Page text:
That's the beauty of our "new" rates editor.  If I have a 5 day hole in May and we are close in, I can try to plug it up by lowering the rate a smidge.  If I look at our summer rates and see they are booking pretty quickly (even though we have one of the highest rate structures in our comp set), I may choose to take that last week in July and bump the rates by 5$ a night.  Why?  Because I can, frankly.  If we are into the 2nd week of July and I see the last two weeks of August are still empty (can we please stop making the kids go back to school earlier and earlier??)  I know I was probably too aggressive, yet again, with my last two week of August rates.  I know my market is families, and I know that there aren't as many families to draw from now that much of school is back in session, so if I want to book, I better react by adjusting my rates downward.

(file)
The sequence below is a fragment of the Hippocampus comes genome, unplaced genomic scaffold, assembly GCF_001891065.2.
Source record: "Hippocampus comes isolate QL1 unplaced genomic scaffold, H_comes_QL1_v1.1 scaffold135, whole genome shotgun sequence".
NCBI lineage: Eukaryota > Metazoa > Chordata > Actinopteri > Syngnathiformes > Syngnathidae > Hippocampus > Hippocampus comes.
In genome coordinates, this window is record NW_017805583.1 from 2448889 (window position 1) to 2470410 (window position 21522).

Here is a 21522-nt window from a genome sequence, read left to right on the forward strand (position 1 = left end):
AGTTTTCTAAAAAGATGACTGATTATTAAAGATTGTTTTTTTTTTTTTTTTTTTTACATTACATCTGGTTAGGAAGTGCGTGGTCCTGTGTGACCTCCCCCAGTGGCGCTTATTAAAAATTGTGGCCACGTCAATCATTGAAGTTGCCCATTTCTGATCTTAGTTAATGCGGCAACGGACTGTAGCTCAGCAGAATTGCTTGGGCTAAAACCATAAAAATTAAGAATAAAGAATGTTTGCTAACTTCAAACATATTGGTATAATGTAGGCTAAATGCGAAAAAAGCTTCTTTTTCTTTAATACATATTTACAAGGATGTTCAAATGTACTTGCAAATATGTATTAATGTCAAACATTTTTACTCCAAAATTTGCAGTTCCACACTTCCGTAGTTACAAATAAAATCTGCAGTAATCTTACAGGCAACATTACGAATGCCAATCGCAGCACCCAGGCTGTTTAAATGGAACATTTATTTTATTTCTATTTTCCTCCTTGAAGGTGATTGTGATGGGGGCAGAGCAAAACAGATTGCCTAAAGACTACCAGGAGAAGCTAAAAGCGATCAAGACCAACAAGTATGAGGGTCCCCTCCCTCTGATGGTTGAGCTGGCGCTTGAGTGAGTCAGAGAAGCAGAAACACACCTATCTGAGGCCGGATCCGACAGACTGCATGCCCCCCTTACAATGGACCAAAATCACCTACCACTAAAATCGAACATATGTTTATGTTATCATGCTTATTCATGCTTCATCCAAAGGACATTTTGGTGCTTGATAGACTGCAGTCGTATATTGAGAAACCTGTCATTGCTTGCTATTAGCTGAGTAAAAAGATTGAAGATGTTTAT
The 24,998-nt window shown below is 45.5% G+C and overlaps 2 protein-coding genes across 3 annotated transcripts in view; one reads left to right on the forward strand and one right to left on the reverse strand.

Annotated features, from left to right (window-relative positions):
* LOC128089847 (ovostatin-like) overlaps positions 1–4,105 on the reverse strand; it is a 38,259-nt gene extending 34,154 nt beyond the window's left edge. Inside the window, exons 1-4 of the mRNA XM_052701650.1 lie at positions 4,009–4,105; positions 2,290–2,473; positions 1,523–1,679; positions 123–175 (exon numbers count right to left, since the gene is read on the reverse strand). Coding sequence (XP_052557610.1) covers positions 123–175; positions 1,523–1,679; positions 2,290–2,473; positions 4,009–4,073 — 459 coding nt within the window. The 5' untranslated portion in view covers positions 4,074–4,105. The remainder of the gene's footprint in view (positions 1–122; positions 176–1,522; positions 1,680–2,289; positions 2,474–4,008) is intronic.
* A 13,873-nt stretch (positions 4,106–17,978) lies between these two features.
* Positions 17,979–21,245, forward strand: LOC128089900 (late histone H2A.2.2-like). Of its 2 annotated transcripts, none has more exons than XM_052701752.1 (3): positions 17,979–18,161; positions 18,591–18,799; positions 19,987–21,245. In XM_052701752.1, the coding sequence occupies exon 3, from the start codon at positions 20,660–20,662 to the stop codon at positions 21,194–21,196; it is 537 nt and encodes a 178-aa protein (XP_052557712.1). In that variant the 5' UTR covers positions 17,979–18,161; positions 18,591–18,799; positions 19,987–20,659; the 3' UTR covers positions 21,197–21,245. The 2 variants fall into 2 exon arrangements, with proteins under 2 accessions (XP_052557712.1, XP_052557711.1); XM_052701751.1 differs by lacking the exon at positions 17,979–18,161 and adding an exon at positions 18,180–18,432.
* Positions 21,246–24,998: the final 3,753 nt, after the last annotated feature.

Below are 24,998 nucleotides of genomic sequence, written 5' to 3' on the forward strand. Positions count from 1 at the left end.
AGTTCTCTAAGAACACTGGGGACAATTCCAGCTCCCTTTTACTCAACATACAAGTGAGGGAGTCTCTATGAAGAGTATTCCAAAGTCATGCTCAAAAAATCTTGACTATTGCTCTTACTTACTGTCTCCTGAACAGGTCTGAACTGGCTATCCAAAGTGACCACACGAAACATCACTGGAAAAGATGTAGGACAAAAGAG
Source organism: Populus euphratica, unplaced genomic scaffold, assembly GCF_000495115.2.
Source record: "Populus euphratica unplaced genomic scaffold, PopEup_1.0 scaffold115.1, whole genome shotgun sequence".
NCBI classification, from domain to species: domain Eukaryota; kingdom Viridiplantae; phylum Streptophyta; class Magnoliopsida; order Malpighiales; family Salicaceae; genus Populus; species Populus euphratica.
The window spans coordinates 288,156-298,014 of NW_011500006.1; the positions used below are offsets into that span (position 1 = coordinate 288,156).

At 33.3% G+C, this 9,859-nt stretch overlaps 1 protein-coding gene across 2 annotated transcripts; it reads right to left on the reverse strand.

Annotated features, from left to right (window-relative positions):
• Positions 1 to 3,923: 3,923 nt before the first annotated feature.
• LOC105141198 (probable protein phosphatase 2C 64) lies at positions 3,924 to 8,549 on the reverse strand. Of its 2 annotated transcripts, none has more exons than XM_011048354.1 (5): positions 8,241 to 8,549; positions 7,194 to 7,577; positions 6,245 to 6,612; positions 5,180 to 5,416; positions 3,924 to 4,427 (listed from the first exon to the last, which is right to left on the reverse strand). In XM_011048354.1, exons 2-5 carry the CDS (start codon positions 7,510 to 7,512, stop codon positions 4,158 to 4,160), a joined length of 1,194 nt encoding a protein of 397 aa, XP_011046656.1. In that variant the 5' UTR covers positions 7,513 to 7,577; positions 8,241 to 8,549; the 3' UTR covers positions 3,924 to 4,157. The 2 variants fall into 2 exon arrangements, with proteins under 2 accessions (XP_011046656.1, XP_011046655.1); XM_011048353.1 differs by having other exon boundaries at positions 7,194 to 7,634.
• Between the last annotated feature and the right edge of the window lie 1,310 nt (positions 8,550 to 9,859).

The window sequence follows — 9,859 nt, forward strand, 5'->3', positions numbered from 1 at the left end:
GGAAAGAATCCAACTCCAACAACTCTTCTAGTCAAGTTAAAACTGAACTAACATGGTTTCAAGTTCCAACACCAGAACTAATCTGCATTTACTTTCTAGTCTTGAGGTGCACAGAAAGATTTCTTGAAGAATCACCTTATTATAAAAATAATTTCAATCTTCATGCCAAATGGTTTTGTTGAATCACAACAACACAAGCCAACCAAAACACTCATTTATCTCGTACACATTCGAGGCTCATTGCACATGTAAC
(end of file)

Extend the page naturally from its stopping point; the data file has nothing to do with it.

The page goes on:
If you care to hear my opinion about factoring in costs, etc., and that point about whether it makes more sense to just sit empty I'm happy to share that with you as well.

                              • Re: Yesterday's "opportunity" today...
                                newt Contributor

                                Yes you are obviously thinking about your rates and I don't have any problem with that. You're obviously researched your market and know it well.